The West Must Be Serious in Its Support for Georgia and Ukraine

The recent collapse of Ukraine’s post-Maidan Revolution government, a brief war in the disputed Caucasus region of Nagorno-Karabakh and an announcement earlier this week by South Ossetia’s Russian-backed rebel leaders that they plan to hold a referendum on formally joining Moscow are a stark reminder for the West’s leaders that all is not well in the post-Soviet space.

For more than 20 years, presidents and prime ministers from Washington to Vienna have struggled to formulate a coherent and lasting policy towards the Soviet Union’s 15 former republics.

The early euphoria that swept the region shortly after the Soviet Union ceased to exist gave way to economic chaos and bloody separatist wars that claimed thousands of lives and fundamentally sabotaged the goodwill of the West.

The West, ever eager but woefully inadequate in its understanding of the vast complexities of the newly independent states, has vacillated between catering to the wishes of Russia at the expense of the other 14 states and taking firm steps towards shoring up the smaller, but no less important, nations on Moscow’s flank.

Russia has pursued a policy of subverting the West’s attempts to gain headway in a region that it considers its ‘near abroad’ Russian President Vladimir Putin has for years bristled at the notion that either the US or Europe has a strategic interest in the region. His worldview remains unchanged from his days as a KGB officer in the old German Democratic Republic.

It is because of his unwavering worldview that Putin has been able to undermine the efforts, or lack thereof, of successive Western governments who hoped to promote and expand the rule of law and democratic values throughout the former Soviet space.

Since the Soviet collapse, Moscow’s realpolitik view of its former imperial possessions has allowed it to subvert and control the development of each country by promoting endemic corruption and oligarchical by providing cheap money and political support to the many anti-democratic governments that rule from Minsk to Dushanbe.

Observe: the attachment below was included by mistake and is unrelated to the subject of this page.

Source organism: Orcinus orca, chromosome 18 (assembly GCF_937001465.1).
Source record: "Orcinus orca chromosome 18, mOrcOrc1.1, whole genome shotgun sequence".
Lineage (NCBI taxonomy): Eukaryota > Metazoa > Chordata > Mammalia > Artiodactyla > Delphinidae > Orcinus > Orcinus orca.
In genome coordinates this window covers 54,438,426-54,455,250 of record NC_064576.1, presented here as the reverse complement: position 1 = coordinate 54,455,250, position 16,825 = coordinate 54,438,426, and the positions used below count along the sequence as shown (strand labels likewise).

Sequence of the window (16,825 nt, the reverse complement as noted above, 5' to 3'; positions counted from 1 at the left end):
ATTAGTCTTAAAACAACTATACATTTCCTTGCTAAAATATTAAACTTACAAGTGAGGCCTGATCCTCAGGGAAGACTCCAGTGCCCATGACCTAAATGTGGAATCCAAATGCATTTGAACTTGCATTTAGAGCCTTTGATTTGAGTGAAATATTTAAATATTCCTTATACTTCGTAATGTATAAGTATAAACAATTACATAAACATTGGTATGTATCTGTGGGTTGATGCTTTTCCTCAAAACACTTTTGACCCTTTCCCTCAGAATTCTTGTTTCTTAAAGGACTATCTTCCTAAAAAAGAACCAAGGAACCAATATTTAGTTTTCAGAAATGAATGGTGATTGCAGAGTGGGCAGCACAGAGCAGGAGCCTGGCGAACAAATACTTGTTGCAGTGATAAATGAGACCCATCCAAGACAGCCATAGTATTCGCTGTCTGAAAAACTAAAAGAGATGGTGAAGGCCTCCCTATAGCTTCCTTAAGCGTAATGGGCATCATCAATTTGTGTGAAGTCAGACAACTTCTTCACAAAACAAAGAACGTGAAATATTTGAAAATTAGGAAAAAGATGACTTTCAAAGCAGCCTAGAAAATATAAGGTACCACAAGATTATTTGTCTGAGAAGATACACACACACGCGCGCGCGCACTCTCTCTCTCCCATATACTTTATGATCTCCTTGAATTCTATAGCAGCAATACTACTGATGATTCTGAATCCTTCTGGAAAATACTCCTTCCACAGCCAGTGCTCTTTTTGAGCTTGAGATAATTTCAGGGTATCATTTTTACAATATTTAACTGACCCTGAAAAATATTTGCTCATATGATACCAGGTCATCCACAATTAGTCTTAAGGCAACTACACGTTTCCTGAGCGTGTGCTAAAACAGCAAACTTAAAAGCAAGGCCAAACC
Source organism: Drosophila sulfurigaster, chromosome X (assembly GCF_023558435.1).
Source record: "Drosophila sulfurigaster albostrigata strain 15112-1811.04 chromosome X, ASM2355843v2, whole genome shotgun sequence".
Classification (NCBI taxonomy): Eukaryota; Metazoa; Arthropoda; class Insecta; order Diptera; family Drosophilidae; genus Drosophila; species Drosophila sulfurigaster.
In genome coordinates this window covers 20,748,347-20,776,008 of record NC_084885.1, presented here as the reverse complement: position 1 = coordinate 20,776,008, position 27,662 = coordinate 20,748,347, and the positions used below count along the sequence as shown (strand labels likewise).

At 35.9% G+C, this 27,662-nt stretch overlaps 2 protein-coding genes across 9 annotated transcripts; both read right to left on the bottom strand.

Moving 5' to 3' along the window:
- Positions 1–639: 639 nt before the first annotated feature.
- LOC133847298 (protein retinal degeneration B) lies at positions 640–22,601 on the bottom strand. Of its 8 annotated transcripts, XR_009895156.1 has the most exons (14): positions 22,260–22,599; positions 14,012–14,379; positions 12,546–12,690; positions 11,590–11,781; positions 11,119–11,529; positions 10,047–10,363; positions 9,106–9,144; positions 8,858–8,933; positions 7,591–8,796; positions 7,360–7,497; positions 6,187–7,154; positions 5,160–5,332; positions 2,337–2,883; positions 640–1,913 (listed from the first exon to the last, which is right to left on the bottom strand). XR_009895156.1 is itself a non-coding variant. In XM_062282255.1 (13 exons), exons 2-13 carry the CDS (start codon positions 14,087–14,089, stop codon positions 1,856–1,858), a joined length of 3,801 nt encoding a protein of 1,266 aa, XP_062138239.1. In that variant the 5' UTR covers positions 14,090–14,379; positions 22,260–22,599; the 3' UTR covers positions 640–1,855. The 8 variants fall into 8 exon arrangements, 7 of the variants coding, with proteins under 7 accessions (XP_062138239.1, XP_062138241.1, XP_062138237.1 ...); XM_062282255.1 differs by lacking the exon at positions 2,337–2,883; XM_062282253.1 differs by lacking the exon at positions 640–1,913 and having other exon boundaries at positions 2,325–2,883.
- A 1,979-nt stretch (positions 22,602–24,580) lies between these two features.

Western leaders were quick to embrace revolutions in Georgia and Ukraine that brought down corrupt discredited governments and ushered in periods of reform and re-orientation towards a Euro-Atlantic alliance.

But as we saw in Russia in the early 1990s when a reformist minded government failed to deliver on its promise to capitalize and democratize society, the mood in the body politic shifted to such an extent that the rise of populist nationalists and e-KGB agents became acceptable to the average citizen.

Georgia’s experiment with post-Soviet democracy, independent of Moscow’s corrosive influence has been mixed. While deep reforms ended the chaotic failed state era of two decades ago, the country has yet to shed its habit of electing a personality rather than a policy that best suits the country’s interests.

The successive administrations of former President Mikheil Saakashvili and ex-Prime Minister Bidzina Ivanishvili were based less on the national will and rather focused on the individual merits of the personalities involved. In the case of both, each saw their administrations accused of forcing the country down the wrong path.

The West’s distaste for the bombastic demagoguery of Saakashvili and crude oligarch authoritarianism of Ivanishvili tried their patience to the point that neither Washington nor Brussels takes much time to consider their strategic interests in Georgia as seriously as they did 10 years ago.

By leaving Georgia adrift the West risks losing a key player in the post-Soviet zone. Georgia has been the most successful of the former republics – outside of the Baltics – in terms of rule of law, freedom of speech and ease of doing business. Though both Saakashvili and Ivanishvili have been guilty of authoritarianism, the democratic process remains robust and deeply ingrained in Georgians’ minds.

Western countries must come to the realization that support for Georgia and Ukraine must be at the center of their foreign policy agendas. Moscow’s ability to foment wars in the South Caucasus or separatism in the Donbass basin force leaders in London and Berlin to come to the realization that a strategic plan must come into focus before the local populations turn on the hard fought reforms and democratic paths that they’ve longed for since 1991.

A failure to do so will inevitably lead to the end of both Tbilisi’s and Kiev’s drive towards finding an independent voice, free from the will of Putin’s Russia.

Nicholas Waller

14 April 2016 19:46